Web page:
Sir Keir Starmer condemns 'deep injustice' of downgraded A-Level results

13 August 2020, 14:38

Sir Keir Starmer condemns ’deep injustice' of downgraded A-Level results

Ewan Quayle

By Ewan Quayle

Sir Keir Starmer has condemned the "deep injustice" of many A-Level students having their final results downgraded by a new system.

The Labour leader said the algorithm to determine student's grades this year has failed and has led to students unfairly losing out on opportunities.

Speaking at Queen Elizabeth Sixth Form College in Darlington, he said: "It's the system that has downgraded and has robbed them of a chance to do something - go on to university, go on to college, go on to the job they wanted to do.

Keir Starmer has been speaking to students at Queen Elizabeth Sixth Form College
Keir Starmer has been speaking to students at Queen Elizabeth Sixth Form College. Picture: PA Images

"For thousands of families that is the feeling this morning - a deep sense of anger and frustration at the system that has marked them down unfairly.

"In addition to that, you've got the fact that even on its own terms - this was to standardise the system - and it's failed.

"The Government has got to accept that something has gone horribly wrong."

Read more: A-level results LIVE - 280,000 A-level results downgraded

Mr Starmer said he was going to "fight their corner" and challenge the Government to change the system and reduce pressures on students and their families.

"Those individuals [students] need to hear the Government recognise that something has gone wrong, that they're going to put in place an individual appeals system so they can do something about it, and that they're not going to rule out options for what that should look like.

"We're going to speak up loud and clear for all those who have suffered an injustice today."

The system - created this year because students were unable to sit exams due to Covid-19 - was designed to allow teachers to submit the grades they thought each student would have received if they had sat the papers.

Exam boards moderated these grades to ensure this year's results were not significantly higher than previously and the value of students' grades were not undermined.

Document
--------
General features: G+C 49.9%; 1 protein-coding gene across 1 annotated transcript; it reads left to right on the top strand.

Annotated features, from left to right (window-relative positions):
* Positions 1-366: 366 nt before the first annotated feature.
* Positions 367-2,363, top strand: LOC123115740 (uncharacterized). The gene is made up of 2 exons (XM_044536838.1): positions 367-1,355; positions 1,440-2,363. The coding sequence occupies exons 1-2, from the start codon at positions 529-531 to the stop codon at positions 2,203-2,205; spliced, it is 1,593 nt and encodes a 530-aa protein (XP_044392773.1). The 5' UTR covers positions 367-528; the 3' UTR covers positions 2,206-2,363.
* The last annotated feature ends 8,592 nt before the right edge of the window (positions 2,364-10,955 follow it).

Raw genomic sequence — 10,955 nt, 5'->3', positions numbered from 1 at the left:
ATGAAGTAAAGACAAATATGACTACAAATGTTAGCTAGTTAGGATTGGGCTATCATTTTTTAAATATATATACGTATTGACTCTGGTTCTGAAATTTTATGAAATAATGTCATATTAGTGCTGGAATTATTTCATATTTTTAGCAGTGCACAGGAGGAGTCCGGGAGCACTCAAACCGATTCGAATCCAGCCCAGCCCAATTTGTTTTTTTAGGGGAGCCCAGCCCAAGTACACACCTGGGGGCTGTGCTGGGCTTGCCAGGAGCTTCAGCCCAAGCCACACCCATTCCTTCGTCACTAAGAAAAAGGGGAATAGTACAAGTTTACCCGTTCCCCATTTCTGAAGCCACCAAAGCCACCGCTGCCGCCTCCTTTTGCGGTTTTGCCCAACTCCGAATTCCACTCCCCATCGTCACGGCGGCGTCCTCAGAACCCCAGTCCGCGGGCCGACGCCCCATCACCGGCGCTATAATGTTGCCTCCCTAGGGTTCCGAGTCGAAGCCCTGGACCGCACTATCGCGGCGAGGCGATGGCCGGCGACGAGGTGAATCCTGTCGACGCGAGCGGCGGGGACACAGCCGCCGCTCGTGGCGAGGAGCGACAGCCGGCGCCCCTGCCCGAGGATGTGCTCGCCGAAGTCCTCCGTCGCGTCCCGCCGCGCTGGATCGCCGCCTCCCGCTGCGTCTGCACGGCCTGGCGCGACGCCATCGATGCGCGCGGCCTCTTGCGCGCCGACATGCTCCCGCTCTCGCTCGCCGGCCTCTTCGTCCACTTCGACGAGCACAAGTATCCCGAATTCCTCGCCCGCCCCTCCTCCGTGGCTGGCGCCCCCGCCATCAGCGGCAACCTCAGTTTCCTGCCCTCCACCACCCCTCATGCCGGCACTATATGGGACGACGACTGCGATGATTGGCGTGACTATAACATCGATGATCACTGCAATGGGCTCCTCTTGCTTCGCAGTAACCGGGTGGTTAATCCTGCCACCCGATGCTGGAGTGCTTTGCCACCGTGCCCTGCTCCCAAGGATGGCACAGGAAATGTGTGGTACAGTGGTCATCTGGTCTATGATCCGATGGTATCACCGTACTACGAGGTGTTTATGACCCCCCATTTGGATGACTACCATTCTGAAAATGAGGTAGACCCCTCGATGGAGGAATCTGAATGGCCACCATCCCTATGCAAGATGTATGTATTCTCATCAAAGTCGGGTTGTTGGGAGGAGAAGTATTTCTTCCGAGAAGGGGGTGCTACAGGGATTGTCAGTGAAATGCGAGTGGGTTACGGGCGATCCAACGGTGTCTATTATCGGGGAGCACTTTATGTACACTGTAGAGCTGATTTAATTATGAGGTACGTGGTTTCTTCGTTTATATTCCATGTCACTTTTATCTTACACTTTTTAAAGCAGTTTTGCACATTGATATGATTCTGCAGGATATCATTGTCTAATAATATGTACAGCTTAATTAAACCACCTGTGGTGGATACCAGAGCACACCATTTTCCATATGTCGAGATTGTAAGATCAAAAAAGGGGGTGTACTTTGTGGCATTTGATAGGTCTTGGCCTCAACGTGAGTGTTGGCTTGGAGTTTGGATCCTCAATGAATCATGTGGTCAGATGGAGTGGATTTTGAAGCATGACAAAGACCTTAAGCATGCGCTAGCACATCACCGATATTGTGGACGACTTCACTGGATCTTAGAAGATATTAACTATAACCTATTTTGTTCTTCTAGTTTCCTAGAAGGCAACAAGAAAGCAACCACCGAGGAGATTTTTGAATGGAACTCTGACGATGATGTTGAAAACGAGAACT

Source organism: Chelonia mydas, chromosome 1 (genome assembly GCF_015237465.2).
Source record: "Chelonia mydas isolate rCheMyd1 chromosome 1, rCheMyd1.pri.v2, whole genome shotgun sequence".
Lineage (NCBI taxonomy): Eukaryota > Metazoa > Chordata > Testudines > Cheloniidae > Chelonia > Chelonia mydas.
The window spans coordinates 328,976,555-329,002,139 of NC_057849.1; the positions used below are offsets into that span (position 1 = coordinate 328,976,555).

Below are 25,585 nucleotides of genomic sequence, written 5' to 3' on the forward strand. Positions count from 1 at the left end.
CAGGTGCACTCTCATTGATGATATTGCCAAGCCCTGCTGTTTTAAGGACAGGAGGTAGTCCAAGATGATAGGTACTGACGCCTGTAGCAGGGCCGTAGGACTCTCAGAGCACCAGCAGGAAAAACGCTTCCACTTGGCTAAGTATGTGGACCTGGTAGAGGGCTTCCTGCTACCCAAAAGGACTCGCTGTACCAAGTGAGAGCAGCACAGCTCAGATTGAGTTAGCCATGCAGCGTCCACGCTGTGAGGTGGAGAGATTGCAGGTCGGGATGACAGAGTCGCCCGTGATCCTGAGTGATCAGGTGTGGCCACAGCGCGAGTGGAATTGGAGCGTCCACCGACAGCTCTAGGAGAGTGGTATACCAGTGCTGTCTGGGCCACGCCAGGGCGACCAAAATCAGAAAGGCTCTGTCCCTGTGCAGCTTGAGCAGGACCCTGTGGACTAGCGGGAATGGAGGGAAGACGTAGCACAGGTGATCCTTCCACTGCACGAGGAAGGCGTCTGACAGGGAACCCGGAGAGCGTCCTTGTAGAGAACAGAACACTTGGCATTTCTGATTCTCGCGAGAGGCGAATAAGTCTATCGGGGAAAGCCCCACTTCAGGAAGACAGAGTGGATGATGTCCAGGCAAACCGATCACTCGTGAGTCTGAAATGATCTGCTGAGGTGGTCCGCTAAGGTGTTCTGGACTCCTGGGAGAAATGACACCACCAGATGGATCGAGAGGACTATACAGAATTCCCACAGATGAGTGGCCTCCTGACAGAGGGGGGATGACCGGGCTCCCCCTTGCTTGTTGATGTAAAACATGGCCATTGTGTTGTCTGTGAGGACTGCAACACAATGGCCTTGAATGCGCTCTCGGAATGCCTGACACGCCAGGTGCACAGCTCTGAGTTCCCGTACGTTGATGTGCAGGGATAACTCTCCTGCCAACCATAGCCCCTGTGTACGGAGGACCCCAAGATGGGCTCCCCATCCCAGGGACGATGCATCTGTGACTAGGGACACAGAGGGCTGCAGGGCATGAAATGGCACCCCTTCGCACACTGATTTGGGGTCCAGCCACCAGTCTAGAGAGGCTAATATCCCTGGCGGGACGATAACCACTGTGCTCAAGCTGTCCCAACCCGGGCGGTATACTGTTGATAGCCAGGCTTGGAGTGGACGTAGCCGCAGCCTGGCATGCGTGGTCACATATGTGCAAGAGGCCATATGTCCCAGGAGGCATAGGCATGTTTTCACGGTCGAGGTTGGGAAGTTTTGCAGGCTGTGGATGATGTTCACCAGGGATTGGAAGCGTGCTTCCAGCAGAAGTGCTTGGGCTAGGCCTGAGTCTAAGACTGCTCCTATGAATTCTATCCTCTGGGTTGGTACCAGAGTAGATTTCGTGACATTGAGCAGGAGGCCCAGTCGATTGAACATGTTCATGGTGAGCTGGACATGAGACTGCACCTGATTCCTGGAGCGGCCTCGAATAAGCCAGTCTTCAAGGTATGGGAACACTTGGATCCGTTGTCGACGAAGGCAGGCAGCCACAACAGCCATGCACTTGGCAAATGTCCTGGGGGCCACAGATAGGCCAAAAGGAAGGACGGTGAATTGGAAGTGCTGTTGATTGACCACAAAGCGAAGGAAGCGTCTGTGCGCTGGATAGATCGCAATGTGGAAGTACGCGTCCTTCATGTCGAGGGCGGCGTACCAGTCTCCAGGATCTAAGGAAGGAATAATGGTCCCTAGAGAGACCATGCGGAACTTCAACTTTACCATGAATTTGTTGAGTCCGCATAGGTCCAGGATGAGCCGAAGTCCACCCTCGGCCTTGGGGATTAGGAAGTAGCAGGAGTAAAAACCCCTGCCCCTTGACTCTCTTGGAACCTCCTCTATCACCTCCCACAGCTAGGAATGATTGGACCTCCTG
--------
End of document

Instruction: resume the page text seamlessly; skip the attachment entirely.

Despite record-high results, exam boards downgraded nearly two in five (39.1%) pupils' grades in England, according to data from Ofqual - which amounts to around 280,000 entries being adjusted down after moderation.

In England, a total of 35.6% of grades were adjusted down by one grade, 3.3% were brought down by two grades and 0.2% came down by three grades, figures from Ofqual show.

The Government announced late on Tuesday, however, that students will have the "safety net" of being able to use mock exam results as the basis for an appeal if they are higher than the calculated grade.

It came hours after Scotland's Education Secretary announced that moderated calculated grades would be scrapped following an outcry after more than 124,000 results were downgraded.

As results were handed out this morning, Mr Williamson tweeted his congratulations to students and thanked teachers and staff, but it prompted many angry responses from parents and students who challenged him to explain their final grade.

Mr Starmer blasted education secretary Gavin Williamson for his handling of the results, claiming that he had enough to time to put a well-functioning system in place.

"The Government is all over the place here. The problem of how do you assess results when you don't have exams is obviously a very real problem," he said.

"But it's a problem that's been sitting there for weeks and months - and here we were with two days to go and Gavin Williamson changes and removes the goalposts - that's caused uncertainty - and now he's not come up with a response to the obvious injustice of the system."

Mr Starmer laid down a set of demands on the Government to fix the issue, including waiving the fee for appealing results.

"At the very least we need individual appeals so that individuals can appeal, we need to waive the fee for appealing and we need to mandate universities and colleges to be more flexible," he said.